By: Dale King Contributing Writer
On a split vote of 3-2, the Boca Raton City Council has chosen to allow medical marijuana dispensaries within the city’s borders, overturning a local prohibition on use of the drug for treatment of illnesses dating back to 2014.
Councilman Andy Thomson led the drive for the ordinance change that came on a vote Feb. 11 that followed a lengthy public hearing and considerable debate by council members. He voted in favor of getting rid of the ban, and was joined by Mayor Scott Singer and Councilwoman Monica Mayotte.
Voting against lifting the proscription on medicinal pot use were Deputy Mayor Jeremy Rodgers and Councilwoman Andrea Levine O’Rourke. Both suggesting delaying action on the proposal until further changes to the laws controlling medical marijuana are adopted either at the state or federal level.
In fact, after the 3-2 rejection, Rodgers brought the same measure back to the floor and called for another vote on it, with the addition of a date that it would go into effect June 1, 2021. He and O’Rourke voted in favor; Singer, Thomson and Mayotte voted in the negative.
The votes followed the second public hearing on a plan to eliminate the ban. As at the first hearing Jan. 28, citizens spoke both for and against it.
Shari Kaplan Stellino, founder and CEO of the medical marijuana assistance organization, Cannectd Wellness, said the substance has helped her son overcome a central nervous system disorder. She said he grew from a non-communicative, seizure-riddled four-year-old to a 17-year-old who is about to graduate from Boca Raton High School and move on to Florida Atlantic University without any need for assistance.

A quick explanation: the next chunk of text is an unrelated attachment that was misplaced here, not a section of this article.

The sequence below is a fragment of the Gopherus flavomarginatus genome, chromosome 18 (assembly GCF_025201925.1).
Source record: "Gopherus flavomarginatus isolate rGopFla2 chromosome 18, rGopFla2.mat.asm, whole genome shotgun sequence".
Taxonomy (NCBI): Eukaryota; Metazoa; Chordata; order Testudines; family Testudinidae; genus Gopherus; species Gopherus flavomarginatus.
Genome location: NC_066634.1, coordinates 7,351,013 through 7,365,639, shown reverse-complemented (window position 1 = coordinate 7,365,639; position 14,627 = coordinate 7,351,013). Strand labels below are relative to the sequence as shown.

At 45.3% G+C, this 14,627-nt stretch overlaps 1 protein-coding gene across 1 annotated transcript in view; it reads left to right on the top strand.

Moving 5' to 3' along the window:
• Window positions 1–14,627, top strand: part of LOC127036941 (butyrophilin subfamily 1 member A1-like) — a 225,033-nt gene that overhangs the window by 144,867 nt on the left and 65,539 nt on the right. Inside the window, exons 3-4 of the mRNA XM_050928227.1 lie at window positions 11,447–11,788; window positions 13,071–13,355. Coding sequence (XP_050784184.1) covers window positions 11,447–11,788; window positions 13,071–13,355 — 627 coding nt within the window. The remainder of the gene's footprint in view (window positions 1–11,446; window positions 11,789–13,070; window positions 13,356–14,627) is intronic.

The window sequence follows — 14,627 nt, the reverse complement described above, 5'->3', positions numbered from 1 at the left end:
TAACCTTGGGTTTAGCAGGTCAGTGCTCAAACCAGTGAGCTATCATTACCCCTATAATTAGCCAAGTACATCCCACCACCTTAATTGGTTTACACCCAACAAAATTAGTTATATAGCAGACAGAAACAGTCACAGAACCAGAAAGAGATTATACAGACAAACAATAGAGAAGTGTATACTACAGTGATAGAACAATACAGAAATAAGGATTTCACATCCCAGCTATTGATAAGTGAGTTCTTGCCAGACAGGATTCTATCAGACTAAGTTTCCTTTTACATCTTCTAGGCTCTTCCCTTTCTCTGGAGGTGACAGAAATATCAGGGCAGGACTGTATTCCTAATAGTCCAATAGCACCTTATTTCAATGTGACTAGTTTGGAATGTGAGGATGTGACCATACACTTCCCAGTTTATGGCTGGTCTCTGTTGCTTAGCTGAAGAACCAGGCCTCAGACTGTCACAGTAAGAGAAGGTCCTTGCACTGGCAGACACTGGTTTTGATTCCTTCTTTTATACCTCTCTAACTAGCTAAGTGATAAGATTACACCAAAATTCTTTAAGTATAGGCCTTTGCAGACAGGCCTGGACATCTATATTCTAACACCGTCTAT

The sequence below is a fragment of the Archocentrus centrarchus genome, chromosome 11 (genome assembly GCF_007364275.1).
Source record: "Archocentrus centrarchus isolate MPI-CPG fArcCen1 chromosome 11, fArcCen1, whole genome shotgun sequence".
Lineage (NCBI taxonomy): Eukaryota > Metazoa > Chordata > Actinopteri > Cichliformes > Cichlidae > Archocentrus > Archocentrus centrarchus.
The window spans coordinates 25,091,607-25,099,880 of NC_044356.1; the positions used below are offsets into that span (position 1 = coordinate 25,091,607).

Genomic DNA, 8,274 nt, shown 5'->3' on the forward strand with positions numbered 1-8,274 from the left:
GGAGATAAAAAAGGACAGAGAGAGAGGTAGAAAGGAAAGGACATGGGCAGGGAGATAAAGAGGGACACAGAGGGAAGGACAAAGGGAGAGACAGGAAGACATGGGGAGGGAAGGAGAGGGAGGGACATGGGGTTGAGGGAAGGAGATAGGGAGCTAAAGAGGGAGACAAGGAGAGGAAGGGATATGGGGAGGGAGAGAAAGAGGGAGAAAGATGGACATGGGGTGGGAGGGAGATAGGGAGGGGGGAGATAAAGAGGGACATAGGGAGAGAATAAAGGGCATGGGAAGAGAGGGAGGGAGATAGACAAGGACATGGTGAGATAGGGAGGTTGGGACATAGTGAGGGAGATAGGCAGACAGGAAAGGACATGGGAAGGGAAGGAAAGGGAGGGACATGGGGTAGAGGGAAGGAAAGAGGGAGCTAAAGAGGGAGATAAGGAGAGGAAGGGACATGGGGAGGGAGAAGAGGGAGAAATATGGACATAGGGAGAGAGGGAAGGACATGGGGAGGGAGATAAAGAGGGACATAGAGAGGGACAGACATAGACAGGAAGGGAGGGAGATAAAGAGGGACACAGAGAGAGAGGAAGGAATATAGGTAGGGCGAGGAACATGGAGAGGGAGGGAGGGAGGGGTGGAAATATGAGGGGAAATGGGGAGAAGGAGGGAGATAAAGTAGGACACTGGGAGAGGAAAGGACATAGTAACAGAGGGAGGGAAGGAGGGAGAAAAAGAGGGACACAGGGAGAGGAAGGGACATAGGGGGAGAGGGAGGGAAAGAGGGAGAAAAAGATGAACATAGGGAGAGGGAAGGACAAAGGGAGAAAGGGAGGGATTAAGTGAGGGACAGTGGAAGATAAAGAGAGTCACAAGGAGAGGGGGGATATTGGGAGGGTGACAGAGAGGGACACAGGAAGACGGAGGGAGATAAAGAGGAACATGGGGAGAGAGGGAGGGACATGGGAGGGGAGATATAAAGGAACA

Several residents voted in opposition, expressing concerns that a change in the zoning law could have “unintended consequences” and could open the city to proliferation of medical marijuana dispensaries. Some also said the presence of marijuana sales locations could increase crime. Council members said studies have shown no connection between medical marijuana dispensaries and hikes in criminal activity.
The city’s development services staff created a report on the situation and came out in the end opposing the lifting of the ban.
Mayor Singer said the council’s “hands are tied” by state laws impacting the dispersal of medical marijuana. Once the final vote was taken, he even asked for more ideas from colleagues on how to come up with a better solution. “We have tried our best,” he added.
During the voting and discussion, council members on both sides of the issue acknowledged other’s efforts to reach a decision that could please all.
As the vote approached, Rodgers said he had “some concerns overall. I am inclined to wait. I am not happy with this. I feel better off waiting” until further action is forthcoming from the state legislature.
Thompson, Singer and Mayotte all said they feel no changes are coming from the state legislature this year.
O’Rourke pointed out that three marijuana dispensaries have opened on the other side of Boca Raton’s southern border in Deerfield Beach. She said she has “heard minimal outreach from the public” and has “tried to make something fit into what doesn’t fit.”
In his comments, Thompson said a lot of sick people need medical marijuana to ease the pain of their maladies, and can’t wait another year for relief. He said he is trying to balance their need for medical aid with the city’s need to avoid unexpected zoning consequences and the proliferation of dispensaries.